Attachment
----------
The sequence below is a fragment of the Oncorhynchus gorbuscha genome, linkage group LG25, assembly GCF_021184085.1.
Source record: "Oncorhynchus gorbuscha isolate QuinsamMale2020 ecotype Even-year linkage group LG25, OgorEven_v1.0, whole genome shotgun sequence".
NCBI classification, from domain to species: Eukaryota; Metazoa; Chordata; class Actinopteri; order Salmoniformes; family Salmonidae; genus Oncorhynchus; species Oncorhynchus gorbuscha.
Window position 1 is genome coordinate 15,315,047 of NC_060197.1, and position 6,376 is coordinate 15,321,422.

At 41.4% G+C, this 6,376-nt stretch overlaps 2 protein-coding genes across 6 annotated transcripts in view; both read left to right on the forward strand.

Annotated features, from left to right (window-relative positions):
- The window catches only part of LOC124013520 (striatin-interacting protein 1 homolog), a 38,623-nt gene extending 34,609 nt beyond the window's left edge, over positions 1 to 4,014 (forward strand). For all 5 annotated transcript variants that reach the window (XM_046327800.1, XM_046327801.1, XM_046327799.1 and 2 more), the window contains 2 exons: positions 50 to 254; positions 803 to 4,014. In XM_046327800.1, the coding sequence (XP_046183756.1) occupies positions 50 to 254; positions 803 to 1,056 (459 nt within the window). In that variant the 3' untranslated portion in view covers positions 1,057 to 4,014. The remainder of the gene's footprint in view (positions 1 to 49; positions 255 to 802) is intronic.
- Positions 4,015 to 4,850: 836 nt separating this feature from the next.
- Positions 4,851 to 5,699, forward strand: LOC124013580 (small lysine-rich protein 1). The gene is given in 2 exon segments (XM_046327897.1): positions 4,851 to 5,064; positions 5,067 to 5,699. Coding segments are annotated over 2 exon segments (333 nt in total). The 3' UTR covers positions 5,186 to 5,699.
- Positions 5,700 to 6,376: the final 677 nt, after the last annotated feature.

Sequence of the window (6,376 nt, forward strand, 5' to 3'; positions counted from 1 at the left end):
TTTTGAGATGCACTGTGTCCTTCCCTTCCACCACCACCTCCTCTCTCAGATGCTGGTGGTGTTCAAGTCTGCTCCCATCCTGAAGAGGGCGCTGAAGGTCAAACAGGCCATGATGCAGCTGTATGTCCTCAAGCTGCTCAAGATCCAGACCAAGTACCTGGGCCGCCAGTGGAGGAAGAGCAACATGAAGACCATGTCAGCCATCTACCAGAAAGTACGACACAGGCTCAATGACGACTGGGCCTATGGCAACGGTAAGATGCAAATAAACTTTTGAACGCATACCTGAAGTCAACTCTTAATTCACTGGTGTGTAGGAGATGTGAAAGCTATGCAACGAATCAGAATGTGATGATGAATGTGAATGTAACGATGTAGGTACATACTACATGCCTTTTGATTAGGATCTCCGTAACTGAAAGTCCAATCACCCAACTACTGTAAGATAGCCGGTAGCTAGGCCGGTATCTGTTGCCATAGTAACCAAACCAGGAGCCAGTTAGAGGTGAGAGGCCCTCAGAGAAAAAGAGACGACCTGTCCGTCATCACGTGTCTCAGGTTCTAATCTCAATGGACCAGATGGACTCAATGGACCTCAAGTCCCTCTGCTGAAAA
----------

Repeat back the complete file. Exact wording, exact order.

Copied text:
The sequence below is a fragment of the Oncorhynchus gorbuscha genome, linkage group LG25, assembly GCF_021184085.1.
Source record: "Oncorhynchus gorbuscha isolate QuinsamMale2020 ecotype Even-year linkage group LG25, OgorEven_v1.0, whole genome shotgun sequence".
NCBI classification, from domain to species: Eukaryota; Metazoa; Chordata; class Actinopteri; order Salmoniformes; family Salmonidae; genus Oncorhynchus; species Oncorhynchus gorbuscha.
Window position 1 is genome coordinate 15,315,047 of NC_060197.1, and position 6,376 is coordinate 15,321,422.

At 41.4% G+C, this 6,376-nt stretch overlaps 2 protein-coding genes across 6 annotated transcripts in view; both read left to right on the forward strand.

Annotated features, from left to right (window-relative positions):
- The window catches only part of LOC124013520 (striatin-interacting protein 1 homolog), a 38,623-nt gene extending 34,609 nt beyond the window's left edge, over positions 1 to 4,014 (forward strand). For all 5 annotated transcript variants that reach the window (XM_046327800.1, XM_046327801.1, XM_046327799.1 and 2 more), the window contains 2 exons: positions 50 to 254; positions 803 to 4,014. In XM_046327800.1, the coding sequence (XP_046183756.1) occupies positions 50 to 254; positions 803 to 1,056 (459 nt within the window). In that variant the 3' untranslated portion in view covers positions 1,057 to 4,014. The remainder of the gene's footprint in view (positions 1 to 49; positions 255 to 802) is intronic.
- Positions 4,015 to 4,850: 836 nt separating this feature from the next.
- Positions 4,851 to 5,699, forward strand: LOC124013580 (small lysine-rich protein 1). The gene is given in 2 exon segments (XM_046327897.1): positions 4,851 to 5,064; positions 5,067 to 5,699. Coding segments are annotated over 2 exon segments (333 nt in total). The 3' UTR covers positions 5,186 to 5,699.
- Positions 5,700 to 6,376: the final 677 nt, after the last annotated feature.

Sequence of the window (6,376 nt, forward strand, 5' to 3'; positions counted from 1 at the left end):
TTTTGAGATGCACTGTGTCCTTCCCTTCCACCACCACCTCCTCTCTCAGATGCTGGTGGTGTTCAAGTCTGCTCCCATCCTGAAGAGGGCGCTGAAGGTCAAACAGGCCATGATGCAGCTGTATGTCCTCAAGCTGCTCAAGATCCAGACCAAGTACCTGGGCCGCCAGTGGAGGAAGAGCAACATGAAGACCATGTCAGCCATCTACCAGAAAGTACGACACAGGCTCAATGACGACTGGGCCTATGGCAACGGTAAGATGCAAATAAACTTTTGAACGCATACCTGAAGTCAACTCTTAATTCACTGGTGTGTAGGAGATGTGAAAGCTATGCAACGAATCAGAATGTGATGATGAATGTGAATGTAACGATGTAGGTACATACTACATGCCTTTTGATTAGGATCTCCGTAACTGAAAGTCCAATCACCCAACTACTGTAAGATAGCCGGTAGCTAGGCCGGTATCTGTTGCCATAGTAACCAAACCAGGAGCCAGTTAGAGGTGAGAGGCCCTCAGAGAAAAAGAGACGACCTGTCCGTCATCACGTGTCTCAGGTTCTAATCTCAATGGACCAGATGGACTCAATGGACCTCAAGTCCCTCTGCTGAAAA